This is a short blog because it is about something we all hold so dear: time.
I am too busy
I have been so busy
I did not have the time
Where did it go?
Hold on a minute…
Maybe in an hour I will have time
We make our own time. We are the creator of our own time fillers.
When I think of some statements around time like “ I have been busy” or “ I had no time”, I realize that it really means that I did not make xyz a priority, or xyz was not something I wanted to do with my time. I know that often these honest answers would be hurtful to the person questioning me about my day, but most of the time I am very much in control of my day and fill them with things that bring me happiness. Often, I can’t fill the day with all the things I would love to do, but I prioritize. This does not mean that I am unhappy with my busy life, it just means that I filled my time with things that bring me joy or closer to understanding.
Do you know of another way to say “I have been busy” or “I had no time” that does not carry the negative connotations of time wasted or stress?
What is your relationship with time? Why are we so protective of our time? Why are we so busy, yet we want to have more time to do?
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OK! You are looking over your shoulder and thinking thoughts about that parent near the monkey bars. Filling your head with negative energy, you either criticize yourself or the parenting style being displayed.
We all have moments in which we think we shine as parents and others don’t; we also get really embarrassed by things we say to our kids or the way we act around them.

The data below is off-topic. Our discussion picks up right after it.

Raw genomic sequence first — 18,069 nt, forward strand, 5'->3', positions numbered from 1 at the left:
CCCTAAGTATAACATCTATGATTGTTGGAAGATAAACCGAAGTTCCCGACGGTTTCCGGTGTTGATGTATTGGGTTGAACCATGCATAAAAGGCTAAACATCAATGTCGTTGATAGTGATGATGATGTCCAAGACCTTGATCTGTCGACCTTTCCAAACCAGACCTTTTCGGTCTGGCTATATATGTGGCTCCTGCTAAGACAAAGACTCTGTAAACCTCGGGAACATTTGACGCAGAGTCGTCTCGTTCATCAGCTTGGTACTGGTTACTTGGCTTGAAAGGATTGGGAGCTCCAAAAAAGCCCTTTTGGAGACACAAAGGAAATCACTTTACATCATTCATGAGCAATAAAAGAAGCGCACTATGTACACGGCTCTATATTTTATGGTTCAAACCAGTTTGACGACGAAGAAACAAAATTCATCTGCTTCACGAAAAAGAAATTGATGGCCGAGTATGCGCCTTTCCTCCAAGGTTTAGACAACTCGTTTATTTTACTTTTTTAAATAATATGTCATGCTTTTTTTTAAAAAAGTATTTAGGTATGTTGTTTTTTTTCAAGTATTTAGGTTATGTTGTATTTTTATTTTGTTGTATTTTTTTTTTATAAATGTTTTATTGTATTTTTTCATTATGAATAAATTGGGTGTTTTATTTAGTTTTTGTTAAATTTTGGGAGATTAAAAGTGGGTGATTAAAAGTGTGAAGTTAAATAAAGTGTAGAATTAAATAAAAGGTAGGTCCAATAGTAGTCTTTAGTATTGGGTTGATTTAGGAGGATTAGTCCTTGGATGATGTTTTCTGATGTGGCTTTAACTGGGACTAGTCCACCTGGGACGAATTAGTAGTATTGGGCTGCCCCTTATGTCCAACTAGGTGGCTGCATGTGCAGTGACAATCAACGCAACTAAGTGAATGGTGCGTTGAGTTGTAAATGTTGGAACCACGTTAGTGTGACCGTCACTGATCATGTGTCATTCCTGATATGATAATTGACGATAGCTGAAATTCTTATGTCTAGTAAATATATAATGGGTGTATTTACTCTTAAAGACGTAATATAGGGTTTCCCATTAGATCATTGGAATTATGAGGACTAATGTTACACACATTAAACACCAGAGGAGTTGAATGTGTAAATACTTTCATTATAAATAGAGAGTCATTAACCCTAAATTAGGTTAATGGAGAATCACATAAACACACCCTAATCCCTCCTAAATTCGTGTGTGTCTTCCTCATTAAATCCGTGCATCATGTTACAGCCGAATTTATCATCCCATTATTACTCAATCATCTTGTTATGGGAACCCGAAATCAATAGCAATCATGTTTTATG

My challenge for you this week is to try out these two scenarios:
1) For one whole day act differently than you do on most days. If you are a sloppy parent that does not do dishes and leaves laundry piled around the house then clean-up and be orderly. If you are super neat and put together then go out in your sweat pants, don’t bother with a home cooked meal and don’t clean the toilet. You get the idea…
2) On another day try being the super involved parent; play Legos all day, pretend to drink tea and flutter like a fairy. If you are already that parent, drag your child to the nearest coffee shop, get a coffee, go shopping and complete your to-do list.
Remember to reflect after each exercise and see what the positive outcomes are of acting differently than you normally do and how it feels to get back to your old self.
Food for thought:
How do you think your child feels when you ask them to act differently than they are?
What do your children learn when they see you talking positively or negatively about others?
Can your child learn from you stepping out of your ‘regular’ self?
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